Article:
How the Great Pyramid Was Built
Publication Date: October 17, 2004
Other Editions of This Title: Paperback
Enter your zip code below to find indies closest to you.
Going beyond even the expertise of archaeologists and historians, world-class engineer Craig B. Smith explores the planning and engineering behind the incredible Great Pyramid of Giza. How would the ancient Egyptians have developed their building plans, devised work schedules, managed laborers, solved specific design and engineering problems, or even improvised on the job? The answers are here, along with dazzling, one-of-a-kind color photographs and beautiful hand-drawn illustrations of tools, materials, and building techniques the ancient masters used. In his foreword to the book, Egypt's Undersecretary of State for the Giza Monuments Zahi Hawass explains the importance of understanding the Great Pyramid as a straightforward construction project.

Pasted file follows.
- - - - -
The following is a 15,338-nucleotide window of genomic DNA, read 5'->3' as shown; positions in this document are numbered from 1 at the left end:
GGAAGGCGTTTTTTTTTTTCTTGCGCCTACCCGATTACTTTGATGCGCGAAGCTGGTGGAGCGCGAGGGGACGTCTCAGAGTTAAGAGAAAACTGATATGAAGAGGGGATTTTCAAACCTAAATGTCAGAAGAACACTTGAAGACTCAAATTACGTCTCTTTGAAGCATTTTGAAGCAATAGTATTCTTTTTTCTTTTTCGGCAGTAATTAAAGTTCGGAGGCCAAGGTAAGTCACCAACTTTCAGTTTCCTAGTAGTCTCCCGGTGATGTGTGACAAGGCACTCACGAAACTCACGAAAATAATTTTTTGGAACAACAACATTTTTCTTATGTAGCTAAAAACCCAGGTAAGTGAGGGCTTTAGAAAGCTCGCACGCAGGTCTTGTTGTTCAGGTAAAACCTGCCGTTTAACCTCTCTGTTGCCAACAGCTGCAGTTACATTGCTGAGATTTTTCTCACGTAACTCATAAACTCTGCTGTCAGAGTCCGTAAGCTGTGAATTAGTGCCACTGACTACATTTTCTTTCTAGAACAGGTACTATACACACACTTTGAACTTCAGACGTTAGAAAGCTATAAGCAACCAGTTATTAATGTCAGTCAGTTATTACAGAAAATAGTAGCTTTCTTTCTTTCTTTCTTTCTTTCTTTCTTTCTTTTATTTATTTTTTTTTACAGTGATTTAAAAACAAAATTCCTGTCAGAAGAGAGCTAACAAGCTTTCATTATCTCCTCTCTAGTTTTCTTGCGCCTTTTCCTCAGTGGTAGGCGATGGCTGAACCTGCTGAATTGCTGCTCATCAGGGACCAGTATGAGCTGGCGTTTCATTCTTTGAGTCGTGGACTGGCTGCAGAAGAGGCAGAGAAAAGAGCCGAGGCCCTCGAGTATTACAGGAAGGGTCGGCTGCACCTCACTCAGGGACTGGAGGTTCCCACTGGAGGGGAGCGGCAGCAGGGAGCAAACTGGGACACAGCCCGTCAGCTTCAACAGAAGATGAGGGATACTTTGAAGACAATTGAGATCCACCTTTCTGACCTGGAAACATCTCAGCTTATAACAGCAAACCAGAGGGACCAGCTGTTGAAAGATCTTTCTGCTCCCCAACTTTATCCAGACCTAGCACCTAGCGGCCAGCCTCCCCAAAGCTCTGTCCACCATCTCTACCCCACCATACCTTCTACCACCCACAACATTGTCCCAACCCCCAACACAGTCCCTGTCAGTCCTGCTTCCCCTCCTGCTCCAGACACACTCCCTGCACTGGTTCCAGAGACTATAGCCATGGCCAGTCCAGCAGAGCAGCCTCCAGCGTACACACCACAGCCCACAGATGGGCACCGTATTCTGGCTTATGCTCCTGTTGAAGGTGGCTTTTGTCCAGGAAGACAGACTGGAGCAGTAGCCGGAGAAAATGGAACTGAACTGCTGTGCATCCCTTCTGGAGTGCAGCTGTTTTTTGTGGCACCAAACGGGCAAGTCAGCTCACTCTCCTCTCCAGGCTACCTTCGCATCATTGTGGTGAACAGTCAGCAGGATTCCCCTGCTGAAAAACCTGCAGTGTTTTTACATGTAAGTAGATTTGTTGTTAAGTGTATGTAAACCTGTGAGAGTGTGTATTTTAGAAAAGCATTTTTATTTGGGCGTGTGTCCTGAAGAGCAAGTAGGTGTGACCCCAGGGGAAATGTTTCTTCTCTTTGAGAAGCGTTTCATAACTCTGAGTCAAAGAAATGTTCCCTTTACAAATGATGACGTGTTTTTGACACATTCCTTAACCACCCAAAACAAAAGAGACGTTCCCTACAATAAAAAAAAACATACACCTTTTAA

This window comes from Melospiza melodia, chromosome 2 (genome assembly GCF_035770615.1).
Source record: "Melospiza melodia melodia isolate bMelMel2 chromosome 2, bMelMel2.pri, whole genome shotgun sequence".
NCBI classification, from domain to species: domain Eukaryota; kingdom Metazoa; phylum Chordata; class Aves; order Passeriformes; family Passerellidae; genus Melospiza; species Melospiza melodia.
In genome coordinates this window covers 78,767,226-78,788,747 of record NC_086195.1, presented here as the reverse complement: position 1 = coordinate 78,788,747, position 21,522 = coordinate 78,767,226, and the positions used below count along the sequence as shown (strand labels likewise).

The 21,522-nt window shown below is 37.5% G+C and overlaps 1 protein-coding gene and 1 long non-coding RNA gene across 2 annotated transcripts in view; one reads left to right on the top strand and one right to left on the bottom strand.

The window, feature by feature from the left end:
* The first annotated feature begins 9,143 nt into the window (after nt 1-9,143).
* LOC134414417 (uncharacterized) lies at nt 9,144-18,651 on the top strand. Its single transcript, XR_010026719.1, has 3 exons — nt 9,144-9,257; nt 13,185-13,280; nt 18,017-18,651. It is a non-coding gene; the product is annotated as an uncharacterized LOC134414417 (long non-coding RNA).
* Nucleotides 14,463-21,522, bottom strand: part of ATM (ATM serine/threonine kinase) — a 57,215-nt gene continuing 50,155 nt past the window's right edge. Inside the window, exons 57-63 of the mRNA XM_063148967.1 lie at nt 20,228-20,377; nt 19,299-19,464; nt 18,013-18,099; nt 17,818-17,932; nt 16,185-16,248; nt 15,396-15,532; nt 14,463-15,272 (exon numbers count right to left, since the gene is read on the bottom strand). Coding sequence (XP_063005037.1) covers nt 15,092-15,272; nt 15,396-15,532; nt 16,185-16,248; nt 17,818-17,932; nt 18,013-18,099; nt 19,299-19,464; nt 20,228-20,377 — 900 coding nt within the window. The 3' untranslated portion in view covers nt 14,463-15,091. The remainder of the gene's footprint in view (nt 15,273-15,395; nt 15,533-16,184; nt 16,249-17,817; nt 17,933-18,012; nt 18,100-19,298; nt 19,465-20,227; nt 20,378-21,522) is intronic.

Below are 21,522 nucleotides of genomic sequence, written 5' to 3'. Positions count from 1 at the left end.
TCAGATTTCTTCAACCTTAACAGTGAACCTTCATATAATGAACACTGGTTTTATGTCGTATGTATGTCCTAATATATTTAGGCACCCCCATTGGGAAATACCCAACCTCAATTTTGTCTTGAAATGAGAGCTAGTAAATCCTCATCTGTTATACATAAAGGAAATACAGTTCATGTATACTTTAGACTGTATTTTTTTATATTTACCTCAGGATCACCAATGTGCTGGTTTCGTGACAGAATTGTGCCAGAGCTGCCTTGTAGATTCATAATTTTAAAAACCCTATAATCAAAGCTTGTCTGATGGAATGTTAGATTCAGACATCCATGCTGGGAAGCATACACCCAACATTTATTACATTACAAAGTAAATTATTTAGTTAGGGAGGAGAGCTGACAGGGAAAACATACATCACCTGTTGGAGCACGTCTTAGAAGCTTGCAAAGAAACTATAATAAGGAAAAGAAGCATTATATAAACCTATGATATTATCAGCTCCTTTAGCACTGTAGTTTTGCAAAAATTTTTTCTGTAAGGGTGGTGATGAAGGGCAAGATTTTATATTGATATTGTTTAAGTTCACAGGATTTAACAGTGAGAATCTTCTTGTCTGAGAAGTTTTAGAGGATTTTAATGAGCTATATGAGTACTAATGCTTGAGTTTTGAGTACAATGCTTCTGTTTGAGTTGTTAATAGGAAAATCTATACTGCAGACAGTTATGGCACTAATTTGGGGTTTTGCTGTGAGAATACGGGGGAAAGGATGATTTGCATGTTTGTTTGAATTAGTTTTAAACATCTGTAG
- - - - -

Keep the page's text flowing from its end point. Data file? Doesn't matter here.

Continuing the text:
Craig B. Smith is former president of Daniel, Mann, Johnson, Mendenhall, Holmes & Narver, a global engineering, architecture, and construction firm that has been involved in many major public works projects, including the renovating of the Pentagon before and after 9/11. He holds a Ph.D. in engineering from UCLA, where he was an assistant professor of engineering and assistant director of the Nuclear Energy Laboratory. His work on the Great Pyramid was featured on A&E's The Great Builders of Egypt and on PBS's Lost Cities of the Pyramids.
“Smith, a public works engineer by profession, produces a fascinating scenario for the erection circa 2550 B.C.E. of the Great Pyramid of Khufu. . . . This impressive, accessible analysis is an absolute necessity for the basic Egyptology collection.”—Gilbert Taylor, Booklist